With the Referendum on EU membership still on the agenda, our households can also concentrate on something European that doesn’t involve party political broadcasts or politician’s treating us all like children – the Euro 2016 Football Tournament. Bristol is home to all different backgrounds and nationalities so if you’re not lucky enough to be jetting off to France for the UEFA Euro 2016 football tournament, have no fear! For a bit of fun (although there is a serious side to this – you know there would be with me!) I have taken a look at which European people live in Bristol so I know who to soak up the best atmosphere with!
During my research some interesting numbers appear. Going into the Euro 2016 tournament, France were 3/1 favourite’s, then Germany 7/2, third Spain 11/2, then England 9/1, Italy 16/1, Poland 50/1, Romania and Wales at 100/1, Ireland at 150/1 and Northern Ireland 500/1 (although Leicester were 5000/1 at the start of last season).
Of the 124,692 residents of the Bristol West Constituency for Westminster, of the Home Nations going into the competition, 89,692 of them are from England, 3,909 from Wales, 682 from Northern Ireland and 1,009 from Ireland, although I do feel sorry for the 1,813 Scots who didn’t get into the finals. Now interestingly, looking at the Mainland Europeans residents in the Bristol West Constituency, it might not surprise you that they make up 6.10% of the population as a whole in the Westminster area.
However, even more fascinatingly, of those 6.10% European’s residents, 3.64% are from Western Europe because EU residents from Eastern Europe i.e. the Accession Countries to the EU between 2003 to 2007 (Czech Republic, Estonia, Latvia, Lithuania, Hungary, Poland, Slovakia, Slovenia, Bulgaria and Romania) only make up 2.46% of the population of the Bristol West constituency.
Broken down into the the relevant football teams, there are in the Bristol West constituency:
797 French people
I feel sorry for the Romanian football supporters in Bristol!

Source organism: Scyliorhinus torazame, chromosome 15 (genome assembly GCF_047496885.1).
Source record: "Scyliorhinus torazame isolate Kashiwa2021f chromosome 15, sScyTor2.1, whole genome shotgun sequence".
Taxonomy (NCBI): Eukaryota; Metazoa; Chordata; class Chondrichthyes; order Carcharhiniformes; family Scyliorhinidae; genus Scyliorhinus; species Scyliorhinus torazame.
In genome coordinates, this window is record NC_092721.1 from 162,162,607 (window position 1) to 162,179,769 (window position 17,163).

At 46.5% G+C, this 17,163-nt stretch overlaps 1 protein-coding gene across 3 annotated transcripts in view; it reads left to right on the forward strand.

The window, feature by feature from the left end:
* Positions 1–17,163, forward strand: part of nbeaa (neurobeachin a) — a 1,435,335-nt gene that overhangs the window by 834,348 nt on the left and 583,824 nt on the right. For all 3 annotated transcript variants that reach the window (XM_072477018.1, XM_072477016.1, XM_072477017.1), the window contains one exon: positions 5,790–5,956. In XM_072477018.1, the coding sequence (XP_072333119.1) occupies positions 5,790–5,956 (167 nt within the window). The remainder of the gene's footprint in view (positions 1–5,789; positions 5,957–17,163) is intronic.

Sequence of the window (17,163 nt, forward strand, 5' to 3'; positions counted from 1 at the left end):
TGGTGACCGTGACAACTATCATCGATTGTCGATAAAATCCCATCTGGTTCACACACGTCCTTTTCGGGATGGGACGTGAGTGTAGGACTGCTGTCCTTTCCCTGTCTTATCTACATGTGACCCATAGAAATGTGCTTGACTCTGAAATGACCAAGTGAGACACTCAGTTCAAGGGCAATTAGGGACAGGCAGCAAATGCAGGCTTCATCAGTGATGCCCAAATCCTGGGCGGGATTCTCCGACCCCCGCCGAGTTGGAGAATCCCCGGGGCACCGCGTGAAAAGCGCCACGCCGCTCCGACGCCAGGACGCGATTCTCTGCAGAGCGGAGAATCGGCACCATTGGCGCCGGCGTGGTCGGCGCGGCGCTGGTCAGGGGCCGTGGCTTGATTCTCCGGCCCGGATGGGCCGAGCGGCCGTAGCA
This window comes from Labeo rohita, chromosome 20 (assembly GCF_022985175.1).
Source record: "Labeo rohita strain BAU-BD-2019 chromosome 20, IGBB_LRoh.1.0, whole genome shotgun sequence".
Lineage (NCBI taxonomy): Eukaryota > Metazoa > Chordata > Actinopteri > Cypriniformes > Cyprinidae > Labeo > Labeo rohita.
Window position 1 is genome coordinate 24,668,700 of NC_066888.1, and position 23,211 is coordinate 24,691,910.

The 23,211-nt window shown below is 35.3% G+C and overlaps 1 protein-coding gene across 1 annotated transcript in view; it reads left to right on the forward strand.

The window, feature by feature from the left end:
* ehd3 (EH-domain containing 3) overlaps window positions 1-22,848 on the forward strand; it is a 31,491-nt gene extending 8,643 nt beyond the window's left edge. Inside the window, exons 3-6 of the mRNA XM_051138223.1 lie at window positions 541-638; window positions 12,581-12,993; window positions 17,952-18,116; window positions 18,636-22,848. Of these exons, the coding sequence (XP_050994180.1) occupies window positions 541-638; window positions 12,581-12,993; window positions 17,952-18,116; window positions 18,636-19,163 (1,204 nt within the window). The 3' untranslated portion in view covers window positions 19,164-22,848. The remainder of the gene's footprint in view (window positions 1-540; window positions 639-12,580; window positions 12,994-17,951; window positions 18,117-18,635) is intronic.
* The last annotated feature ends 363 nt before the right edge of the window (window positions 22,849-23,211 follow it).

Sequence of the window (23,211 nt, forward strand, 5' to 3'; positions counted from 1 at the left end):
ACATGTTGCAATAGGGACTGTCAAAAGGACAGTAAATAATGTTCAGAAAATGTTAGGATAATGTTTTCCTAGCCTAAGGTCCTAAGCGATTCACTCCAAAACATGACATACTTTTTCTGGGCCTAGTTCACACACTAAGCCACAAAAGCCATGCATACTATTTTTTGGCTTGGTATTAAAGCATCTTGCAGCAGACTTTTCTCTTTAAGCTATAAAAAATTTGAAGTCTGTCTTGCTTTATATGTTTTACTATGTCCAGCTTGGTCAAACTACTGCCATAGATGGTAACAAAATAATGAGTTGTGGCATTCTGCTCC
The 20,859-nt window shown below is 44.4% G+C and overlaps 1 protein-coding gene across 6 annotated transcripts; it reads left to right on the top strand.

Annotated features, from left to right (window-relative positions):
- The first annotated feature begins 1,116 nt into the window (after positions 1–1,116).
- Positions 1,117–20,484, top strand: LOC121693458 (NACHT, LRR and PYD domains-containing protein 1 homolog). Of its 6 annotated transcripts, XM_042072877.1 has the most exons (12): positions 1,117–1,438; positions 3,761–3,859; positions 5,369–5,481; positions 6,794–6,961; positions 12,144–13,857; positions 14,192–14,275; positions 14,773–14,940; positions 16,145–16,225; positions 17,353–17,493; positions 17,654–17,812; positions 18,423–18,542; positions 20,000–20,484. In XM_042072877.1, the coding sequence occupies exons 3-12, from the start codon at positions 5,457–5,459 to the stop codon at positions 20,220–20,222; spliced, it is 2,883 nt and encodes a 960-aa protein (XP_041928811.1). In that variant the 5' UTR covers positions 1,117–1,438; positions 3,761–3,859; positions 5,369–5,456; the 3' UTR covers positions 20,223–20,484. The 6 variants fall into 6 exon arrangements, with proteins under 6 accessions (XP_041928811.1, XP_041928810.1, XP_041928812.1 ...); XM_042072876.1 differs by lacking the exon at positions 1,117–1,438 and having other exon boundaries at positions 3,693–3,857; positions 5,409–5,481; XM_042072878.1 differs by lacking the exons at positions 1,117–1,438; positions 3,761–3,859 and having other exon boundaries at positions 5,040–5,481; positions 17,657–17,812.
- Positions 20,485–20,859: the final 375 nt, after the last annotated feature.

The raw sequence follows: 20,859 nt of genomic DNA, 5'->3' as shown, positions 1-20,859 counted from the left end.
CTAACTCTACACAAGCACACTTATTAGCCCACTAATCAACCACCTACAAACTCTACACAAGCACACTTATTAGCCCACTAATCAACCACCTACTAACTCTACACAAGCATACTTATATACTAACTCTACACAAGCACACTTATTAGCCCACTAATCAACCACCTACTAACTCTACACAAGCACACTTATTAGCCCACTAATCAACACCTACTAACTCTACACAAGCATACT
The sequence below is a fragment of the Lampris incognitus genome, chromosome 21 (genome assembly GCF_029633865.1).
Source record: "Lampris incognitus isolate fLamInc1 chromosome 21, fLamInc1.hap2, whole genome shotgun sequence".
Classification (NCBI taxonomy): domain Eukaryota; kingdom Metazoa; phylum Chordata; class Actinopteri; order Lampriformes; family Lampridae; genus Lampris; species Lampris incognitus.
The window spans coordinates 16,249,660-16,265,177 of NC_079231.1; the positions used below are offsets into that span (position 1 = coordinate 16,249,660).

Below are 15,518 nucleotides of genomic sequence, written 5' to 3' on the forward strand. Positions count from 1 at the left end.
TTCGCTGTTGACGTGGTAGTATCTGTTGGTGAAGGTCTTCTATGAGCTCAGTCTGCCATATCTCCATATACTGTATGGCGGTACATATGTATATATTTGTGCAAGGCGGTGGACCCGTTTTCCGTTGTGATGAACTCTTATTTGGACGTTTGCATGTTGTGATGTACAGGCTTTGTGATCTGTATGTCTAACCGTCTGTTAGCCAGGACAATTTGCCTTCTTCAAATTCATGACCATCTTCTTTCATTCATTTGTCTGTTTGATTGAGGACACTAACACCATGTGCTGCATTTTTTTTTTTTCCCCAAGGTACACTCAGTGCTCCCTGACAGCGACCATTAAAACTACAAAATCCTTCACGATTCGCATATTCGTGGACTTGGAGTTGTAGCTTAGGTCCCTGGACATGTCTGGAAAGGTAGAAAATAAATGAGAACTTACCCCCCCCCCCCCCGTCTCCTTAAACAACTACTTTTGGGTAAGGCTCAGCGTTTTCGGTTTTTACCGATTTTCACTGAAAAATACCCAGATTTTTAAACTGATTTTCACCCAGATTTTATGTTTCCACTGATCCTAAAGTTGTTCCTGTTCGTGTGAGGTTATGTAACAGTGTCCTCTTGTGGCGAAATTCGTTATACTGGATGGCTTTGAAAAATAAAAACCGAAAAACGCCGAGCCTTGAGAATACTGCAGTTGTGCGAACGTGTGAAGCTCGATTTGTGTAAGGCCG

But what does this have to do with the Bristol property market? Quite a lot in fact. Many of these European people were economic migrants, especially those from Eastern Europe. A lot of people’s concerns over migration are exaggerated as this EU migration has acted to fill gaps in skills and labour supply during growth periods of the mid 2000’s and subsequently over the last five years in Bristol, EU migrants have done little to displace native workers but do the jobs us Brits don’t often want to do. There is no preferential treatment for council housing in Bristol, so EU migrants have in fact increased demand for privately rented accommodation in Bristol.
This has meant as demand for housing in Bristol has remained strong, Bristol landlords have continued to buy properties to rent out to keep up with this demand. Therefore, the value of every homeowner’s property in Bristol has been kept high because of the demand from these Bristol landlords buying starter homes to rent out, releasing existing homeowners to go up the property ladder – benefiting everyone in the chain.
However, rents have remained relatively subdued, in Bristol rents are only 19.0% higher than they were in 2005, not bad when you consider we have had 38.52% inflation in the UK economy as a whole over the same 11 years.
EU migration has meant existing homeowners, landlords and the economy as a whole in Bristol (and the UK) have benefitted from better economic conditions, property prices not slumping whilst rents have been kept in check by wage inflation. Now I wonder who will win the footy? Back to the TV!